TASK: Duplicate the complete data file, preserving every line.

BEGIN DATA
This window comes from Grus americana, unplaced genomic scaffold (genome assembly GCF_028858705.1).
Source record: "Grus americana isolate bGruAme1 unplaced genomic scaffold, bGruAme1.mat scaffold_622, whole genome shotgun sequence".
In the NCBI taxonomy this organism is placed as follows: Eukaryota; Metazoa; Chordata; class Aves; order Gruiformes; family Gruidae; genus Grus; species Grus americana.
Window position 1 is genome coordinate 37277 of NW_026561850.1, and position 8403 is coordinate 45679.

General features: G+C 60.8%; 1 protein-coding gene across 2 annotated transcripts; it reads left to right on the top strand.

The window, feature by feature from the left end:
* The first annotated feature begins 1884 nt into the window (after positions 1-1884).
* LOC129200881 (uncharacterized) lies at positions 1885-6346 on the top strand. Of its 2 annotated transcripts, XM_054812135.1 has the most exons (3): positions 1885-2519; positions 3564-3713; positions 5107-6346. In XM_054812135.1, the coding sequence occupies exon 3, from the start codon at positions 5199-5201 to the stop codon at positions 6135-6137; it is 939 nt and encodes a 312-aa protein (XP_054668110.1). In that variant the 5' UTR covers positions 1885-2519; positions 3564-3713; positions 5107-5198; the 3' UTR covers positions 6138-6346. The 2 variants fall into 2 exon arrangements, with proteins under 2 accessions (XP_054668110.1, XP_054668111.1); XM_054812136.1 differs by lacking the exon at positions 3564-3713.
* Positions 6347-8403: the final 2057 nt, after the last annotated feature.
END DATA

This window comes from Grus americana, unplaced genomic scaffold (genome assembly GCF_028858705.1).
Source record: "Grus americana isolate bGruAme1 unplaced genomic scaffold, bGruAme1.mat scaffold_622, whole genome shotgun sequence".
In the NCBI taxonomy this organism is placed as follows: Eukaryota; Metazoa; Chordata; class Aves; order Gruiformes; family Gruidae; genus Grus; species Grus americana.
Window position 1 is genome coordinate 37277 of NW_026561850.1, and position 8403 is coordinate 45679.

General features: G+C 60.8%; 1 protein-coding gene across 2 annotated transcripts; it reads left to right on the top strand.

The window, feature by feature from the left end:
* The first annotated feature begins 1884 nt into the window (after positions 1-1884).
* LOC129200881 (uncharacterized) lies at positions 1885-6346 on the top strand. Of its 2 annotated transcripts, XM_054812135.1 has the most exons (3): positions 1885-2519; positions 3564-3713; positions 5107-6346. In XM_054812135.1, the coding sequence occupies exon 3, from the start codon at positions 5199-5201 to the stop codon at positions 6135-6137; it is 939 nt and encodes a 312-aa protein (XP_054668110.1). In that variant the 5' UTR covers positions 1885-2519; positions 3564-3713; positions 5107-5198; the 3' UTR covers positions 6138-6346. The 2 variants fall into 2 exon arrangements, with proteins under 2 accessions (XP_054668110.1, XP_054668111.1); XM_054812136.1 differs by lacking the exon at positions 3564-3713.
* Positions 6347-8403: the final 2057 nt, after the last annotated feature.